If you haven’t had enough harvest yet, we’d love to hear from you over on our Facebook page. You can search for us as “High Plains Harvesting“. The first of our fall harvest pictures were just posted.

Have a safe and happy fall! God bless!

All Aboard Wheat Harvest™ is sponsored by High Plains Journal and John Deere. Laura can be reached at laura@allaboardharvest.com.

Laura: The end is approaching
Laura Haffner

North Dakota: Last week I wrote that the crew was racing to beat the rain. They were able to finish the field, but caught rain the next morning. As a result, they were out of the field a couple of days. Then they cut three and a half days before hitting green in the crop again. In the middle of the of those few days of cutting, Ryan made the comment, “We’re really starting to feel like we’re harvesting now!”  What he was referencing was typically we’re used to “binge” harvesting, meaning we cut for a week or sometimes several weeks straight and then catch a break. Here we have been making steady progress and chipping away acre by acre. There just hasn’t been any “bingeing” due to the weather conditions so it just feels a little weird. It has been such a strange year, and with the weather up north, it just keeps getting stranger. Nevertheless, we have been thankful for each acre we’ve cut despite the inconsistency in the cutting days. The crew finished up the durum wheat and have moved on to canola. The canola has been yielding in the 25-30 bushel per acre range.

Fall harvest is approaching but not exactly around the corner.  Since harvest has been moving at a slow pace up north, most have been able to keep up with the flow, so there doesn’t seem like there’s many extra acres available after we finish this job.  The end to our summer run appears to be in sight.

High Plains Harvesting 2017 (Ryan)
The farmer’s and our combines teamed up for the last field of Durham. (Photo credit: Ryan)
 

High Plains Harvesting 2017 (Ryan)
Wheat is finished! On to canola! (Photo credit: Ryan)


High Plains Harvesting 2017 (Ryan)
Getting into the canola (Photo credit: Ryan)
 

High Plains Harvesting 2017 (Ryan)
Many of the farms in the area have on farm storage. Its been nearly a month since we’ve taken a load to the elevator. (Photo credit: Ryan)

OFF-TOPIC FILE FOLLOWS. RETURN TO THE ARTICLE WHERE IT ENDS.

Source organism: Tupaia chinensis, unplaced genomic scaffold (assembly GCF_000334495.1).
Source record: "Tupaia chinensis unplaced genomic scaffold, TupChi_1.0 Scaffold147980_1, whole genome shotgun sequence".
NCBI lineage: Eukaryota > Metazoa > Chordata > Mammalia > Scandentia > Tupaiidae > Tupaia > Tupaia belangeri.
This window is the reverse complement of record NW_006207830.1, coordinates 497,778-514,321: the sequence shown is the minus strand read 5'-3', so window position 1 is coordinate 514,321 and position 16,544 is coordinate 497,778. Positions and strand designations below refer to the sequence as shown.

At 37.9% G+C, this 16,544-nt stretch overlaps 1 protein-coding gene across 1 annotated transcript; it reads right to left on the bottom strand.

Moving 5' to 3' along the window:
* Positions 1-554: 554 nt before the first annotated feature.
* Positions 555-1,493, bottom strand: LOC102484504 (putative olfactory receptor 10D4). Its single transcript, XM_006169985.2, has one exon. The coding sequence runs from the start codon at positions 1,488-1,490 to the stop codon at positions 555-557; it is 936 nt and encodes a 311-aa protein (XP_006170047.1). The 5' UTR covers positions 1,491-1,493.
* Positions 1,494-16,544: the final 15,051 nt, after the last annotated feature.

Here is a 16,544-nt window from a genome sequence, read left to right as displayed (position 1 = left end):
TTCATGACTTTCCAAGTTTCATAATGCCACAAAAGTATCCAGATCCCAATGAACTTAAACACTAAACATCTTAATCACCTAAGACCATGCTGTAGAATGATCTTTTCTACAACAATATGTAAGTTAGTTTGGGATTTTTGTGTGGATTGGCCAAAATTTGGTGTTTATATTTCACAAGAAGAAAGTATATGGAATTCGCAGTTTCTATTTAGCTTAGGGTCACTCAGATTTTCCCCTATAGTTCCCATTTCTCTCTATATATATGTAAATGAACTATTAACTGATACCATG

High Plains Harvesting 2017 (Ryan)
The next load is about to head into the bin. (Photo credit: Ryan)
 

High Plains Harvesting 2017 (Ryan)
Canola harvest (Photo credit: Ryan)


High Plains Harvesting 2017 (Ryan)
The green canola gave us the opportunity to view the eclipse. Everyone was impressed! (Photo credit: Ryan)
 

High Plains Harvesting 2017 (Charel)
Charel snagged a picture of Ryan for me! (Photo credit: Charel)
 


All Aboard Wheat Harvest™ is sponsored by High Plains Journal and John Deere. Laura can be reached at laura@allaboardharvest.com.

Laura: Week In Review
Laura Haffner

Montana/North Dakota: The crew in Montana finally got about a five day window to cut. That was just enough time for them to finish the winter wheat harvest. The next plan is to move on to the spring wheat. However, the moisture level is hovering around 22.5 percent, so that is still several days off.

High Plains Harvesting 2017 (Mark)
Unloading on the go in the wide open spaces of northern Montana. (Photo Credit: Mark) 
High Plains Harvesting 2017 (Mark)
Another shot from the crew in Montana. (Photo Credit: Mark)
High Plains Harvesting 2017 (James)
The sun setting on Montana’s winter wheat harvest. (Photo Credit: James)
Meanwhile, the crew with Ryan in North Dakota continues to fight moisture, hence why news has been so limited. They recently finished field peas. I’ve had some questions regarding their edibility. I learned the answer is, “Yes!” The yellow peas are for foreign food aide. Green peas are sold to India for human food consumption. The peas made around 15-25 bushels per acre.

After finishing the field peas, they moved on to durum wheat. This kind of wheat is used to make pasta and has a higher protein content. It’s important to get it out as quickly as possible. Each rain can change the color of the grain which then effects the grade. It starts out a bright, golden color and dulls with each rain. We are gradually making progress harvesting the durum, but have struggled to really get rolling strong. The crew has seen a fair share of late starts, lots of moisture testing, and days we just haven’t been able to cut at all. They’ve been fighting the showers, humidity and sometimes cold, cloudy weather. They keep getting 0.3 inches of rain then, 0.8″, .15″, etc. Whenever they can go, they go hard. Tonight (Monday) there’s a 90% chance of raining so they’re going as long, and hard as they can. They’ve been dry in North Dakota, so despite the showers, the ground is still holding up well. The highest durum yields so far have been around 45 bushels per acre.